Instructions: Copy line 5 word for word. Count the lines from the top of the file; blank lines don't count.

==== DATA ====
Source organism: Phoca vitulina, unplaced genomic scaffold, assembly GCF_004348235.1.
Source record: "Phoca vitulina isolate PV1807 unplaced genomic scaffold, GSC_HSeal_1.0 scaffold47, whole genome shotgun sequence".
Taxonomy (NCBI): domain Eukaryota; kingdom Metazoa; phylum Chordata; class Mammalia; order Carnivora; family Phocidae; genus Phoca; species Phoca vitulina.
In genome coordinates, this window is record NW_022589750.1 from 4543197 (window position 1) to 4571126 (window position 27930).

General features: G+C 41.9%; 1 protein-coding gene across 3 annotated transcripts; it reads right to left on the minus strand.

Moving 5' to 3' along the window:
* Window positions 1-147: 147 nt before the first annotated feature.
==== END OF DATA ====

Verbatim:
General features: G+C 41.9%; 1 protein-coding gene across 3 annotated transcripts; it reads right to left on the minus strand.